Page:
CHICAGO (WLS) -- Voters will go to the polls in just over seven weeks, casting ballots in the midterm election.
They'll be voting in congressional and other statewide races in Illinois, including the gubernatorial election.
The National Association of Latino Elected and Appointed Officials projected that at least 11.6 million Latinos will cast ballots this year.
In Illinois, the association reported the Latino share of all voters is expected to be 7.9%.
As Hispanic Heritage Month gets underway, ABC7 looked at what issues are most important to Latino voters and who's likely to turn out.
One thing to remember is it's not safe to make assumptions about how they'll vote.
"What I like to remind folks, going back to the election of the first Bush, President Bush, over 30 years ago, 40% of Latinos voted for him," said Sylvia Puente, president and CEO of the Latino Policy Forum, "So the Latino vote is not monolithic at all. It always has had a core Republican number of voters. And of course, as the number of Latinos has increased in the nation and the number of Latino voters has increased, it's interesting to note that that core of 30% to 40% who vote Republican has remained constant."
Jaime Dominguez, a professor in the political science department at Northwestern University, also weighed in.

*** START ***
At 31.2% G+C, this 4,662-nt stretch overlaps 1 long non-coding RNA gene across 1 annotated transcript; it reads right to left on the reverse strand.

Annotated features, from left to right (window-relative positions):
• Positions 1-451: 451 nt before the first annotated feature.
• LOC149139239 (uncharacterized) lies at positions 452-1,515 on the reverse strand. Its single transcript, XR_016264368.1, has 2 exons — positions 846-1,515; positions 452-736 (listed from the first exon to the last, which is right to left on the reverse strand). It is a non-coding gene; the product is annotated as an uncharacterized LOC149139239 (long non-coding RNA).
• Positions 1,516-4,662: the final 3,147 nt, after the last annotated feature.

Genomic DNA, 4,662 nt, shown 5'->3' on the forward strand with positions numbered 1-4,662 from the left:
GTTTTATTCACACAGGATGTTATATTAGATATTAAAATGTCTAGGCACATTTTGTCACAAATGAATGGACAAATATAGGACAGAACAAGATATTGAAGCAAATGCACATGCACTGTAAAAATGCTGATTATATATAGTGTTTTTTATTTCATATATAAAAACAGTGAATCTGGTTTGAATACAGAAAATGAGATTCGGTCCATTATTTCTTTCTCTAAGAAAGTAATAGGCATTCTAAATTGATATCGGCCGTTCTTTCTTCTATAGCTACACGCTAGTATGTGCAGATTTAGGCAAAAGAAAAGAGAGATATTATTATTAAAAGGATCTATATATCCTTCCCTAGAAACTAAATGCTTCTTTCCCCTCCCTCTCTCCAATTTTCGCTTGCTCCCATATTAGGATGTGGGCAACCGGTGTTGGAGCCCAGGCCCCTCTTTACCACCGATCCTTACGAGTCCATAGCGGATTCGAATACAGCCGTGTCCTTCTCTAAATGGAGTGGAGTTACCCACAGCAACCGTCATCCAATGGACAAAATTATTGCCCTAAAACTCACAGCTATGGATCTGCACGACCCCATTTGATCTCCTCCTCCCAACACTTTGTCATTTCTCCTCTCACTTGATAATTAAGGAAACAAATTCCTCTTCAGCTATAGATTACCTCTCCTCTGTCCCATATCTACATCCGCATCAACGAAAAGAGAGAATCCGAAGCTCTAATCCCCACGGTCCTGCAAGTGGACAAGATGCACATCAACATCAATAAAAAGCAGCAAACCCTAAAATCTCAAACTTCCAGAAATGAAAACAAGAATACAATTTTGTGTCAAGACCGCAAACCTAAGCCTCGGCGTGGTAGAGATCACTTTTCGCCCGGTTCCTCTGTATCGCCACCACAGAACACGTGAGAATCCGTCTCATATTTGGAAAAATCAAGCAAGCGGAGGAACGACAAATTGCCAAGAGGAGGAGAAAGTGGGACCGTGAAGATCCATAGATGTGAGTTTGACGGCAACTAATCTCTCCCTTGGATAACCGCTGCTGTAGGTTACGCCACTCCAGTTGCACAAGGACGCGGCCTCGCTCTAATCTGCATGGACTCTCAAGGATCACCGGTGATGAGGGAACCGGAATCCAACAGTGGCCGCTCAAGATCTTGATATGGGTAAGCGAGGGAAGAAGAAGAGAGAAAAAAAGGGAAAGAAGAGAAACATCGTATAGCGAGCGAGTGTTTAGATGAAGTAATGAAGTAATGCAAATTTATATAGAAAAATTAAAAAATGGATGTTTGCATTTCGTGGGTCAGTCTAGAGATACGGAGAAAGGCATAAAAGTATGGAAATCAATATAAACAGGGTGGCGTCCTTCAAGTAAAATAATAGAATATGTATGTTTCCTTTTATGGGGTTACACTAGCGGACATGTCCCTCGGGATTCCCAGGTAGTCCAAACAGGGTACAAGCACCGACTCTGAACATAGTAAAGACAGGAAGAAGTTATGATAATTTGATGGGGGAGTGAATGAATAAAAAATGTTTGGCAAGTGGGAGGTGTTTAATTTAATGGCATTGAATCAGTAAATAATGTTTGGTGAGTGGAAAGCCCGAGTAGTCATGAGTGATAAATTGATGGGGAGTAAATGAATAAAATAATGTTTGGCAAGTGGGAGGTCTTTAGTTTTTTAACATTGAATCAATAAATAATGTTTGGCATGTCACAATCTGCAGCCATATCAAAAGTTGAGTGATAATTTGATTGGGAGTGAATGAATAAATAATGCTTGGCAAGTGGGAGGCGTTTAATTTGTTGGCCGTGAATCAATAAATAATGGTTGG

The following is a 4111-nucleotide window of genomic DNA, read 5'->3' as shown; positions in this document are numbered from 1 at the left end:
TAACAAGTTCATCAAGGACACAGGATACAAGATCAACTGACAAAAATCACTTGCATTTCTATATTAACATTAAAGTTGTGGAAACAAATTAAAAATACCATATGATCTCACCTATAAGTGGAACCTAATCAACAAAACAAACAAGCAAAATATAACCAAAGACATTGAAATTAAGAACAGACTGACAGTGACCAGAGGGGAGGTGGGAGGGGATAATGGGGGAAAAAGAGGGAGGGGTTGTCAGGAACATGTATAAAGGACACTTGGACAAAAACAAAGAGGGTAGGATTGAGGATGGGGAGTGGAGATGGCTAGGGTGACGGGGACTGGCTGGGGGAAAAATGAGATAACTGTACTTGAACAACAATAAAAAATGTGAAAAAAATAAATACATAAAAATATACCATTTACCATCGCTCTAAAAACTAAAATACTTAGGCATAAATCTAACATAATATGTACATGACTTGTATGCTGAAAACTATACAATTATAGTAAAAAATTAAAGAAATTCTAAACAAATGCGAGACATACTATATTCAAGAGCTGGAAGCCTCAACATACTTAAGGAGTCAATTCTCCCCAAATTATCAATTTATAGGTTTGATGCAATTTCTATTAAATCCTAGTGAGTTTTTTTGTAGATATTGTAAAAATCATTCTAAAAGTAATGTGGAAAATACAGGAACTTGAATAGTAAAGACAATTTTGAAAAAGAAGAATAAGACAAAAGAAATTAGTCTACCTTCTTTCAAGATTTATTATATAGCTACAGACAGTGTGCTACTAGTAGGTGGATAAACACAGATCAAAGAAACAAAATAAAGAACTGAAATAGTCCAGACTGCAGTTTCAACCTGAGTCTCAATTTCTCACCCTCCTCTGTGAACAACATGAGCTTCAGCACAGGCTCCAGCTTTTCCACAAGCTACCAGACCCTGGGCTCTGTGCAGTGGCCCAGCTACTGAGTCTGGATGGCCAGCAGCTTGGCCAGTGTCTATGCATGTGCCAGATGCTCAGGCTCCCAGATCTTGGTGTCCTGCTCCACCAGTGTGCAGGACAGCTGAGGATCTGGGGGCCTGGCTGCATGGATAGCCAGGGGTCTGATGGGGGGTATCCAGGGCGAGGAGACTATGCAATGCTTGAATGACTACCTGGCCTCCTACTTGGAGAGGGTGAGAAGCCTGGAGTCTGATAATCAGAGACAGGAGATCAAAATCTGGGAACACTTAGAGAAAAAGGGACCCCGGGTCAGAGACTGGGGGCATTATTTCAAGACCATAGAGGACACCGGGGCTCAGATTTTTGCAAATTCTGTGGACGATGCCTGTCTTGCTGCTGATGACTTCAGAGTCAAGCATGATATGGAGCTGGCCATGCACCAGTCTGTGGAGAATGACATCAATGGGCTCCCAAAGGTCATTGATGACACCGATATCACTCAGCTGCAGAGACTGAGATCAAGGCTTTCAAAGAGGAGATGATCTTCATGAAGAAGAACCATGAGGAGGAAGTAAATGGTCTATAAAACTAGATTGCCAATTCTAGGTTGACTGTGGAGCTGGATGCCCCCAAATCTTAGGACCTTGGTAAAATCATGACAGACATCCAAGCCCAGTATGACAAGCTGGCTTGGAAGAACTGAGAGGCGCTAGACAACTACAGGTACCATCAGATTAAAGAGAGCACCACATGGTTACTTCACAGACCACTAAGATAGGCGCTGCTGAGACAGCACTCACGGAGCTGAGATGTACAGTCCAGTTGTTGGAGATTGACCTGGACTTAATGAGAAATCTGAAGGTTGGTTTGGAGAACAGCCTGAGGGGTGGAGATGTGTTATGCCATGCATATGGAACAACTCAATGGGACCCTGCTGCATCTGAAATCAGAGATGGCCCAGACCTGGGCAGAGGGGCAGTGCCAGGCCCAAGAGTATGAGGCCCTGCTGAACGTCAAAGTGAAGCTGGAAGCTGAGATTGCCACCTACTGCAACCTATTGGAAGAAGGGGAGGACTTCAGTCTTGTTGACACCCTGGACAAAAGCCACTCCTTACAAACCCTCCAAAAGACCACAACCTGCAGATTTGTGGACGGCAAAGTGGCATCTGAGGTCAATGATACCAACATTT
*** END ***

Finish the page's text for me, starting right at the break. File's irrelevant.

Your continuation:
"The extent to which either party is looking to capture the attention and the vote of Latinos I think they have to speak to core issues that matter to everybody which is basically the top three that you see all the time in poll after poll which is basically inflation/the economy, housing, jobs, healthcare and surprisingly there's been a couple of polls over the last couple of weeks that show that actually abortion is actually now a big issue for Latinos. More so than immigration," Dominguez said.
Puente said what's being seen nationally is also been seen in Chicago and across Illinois.
"I think it's really important to note that Latino voters are American voters and the issues that impact all Americans impact the Latino community as well," Puente said. "I think it's no surprise that inflation and jobs and wages are at the top of the list given that we know that 50% of all Latino workers in the nation earn under $15 an hour."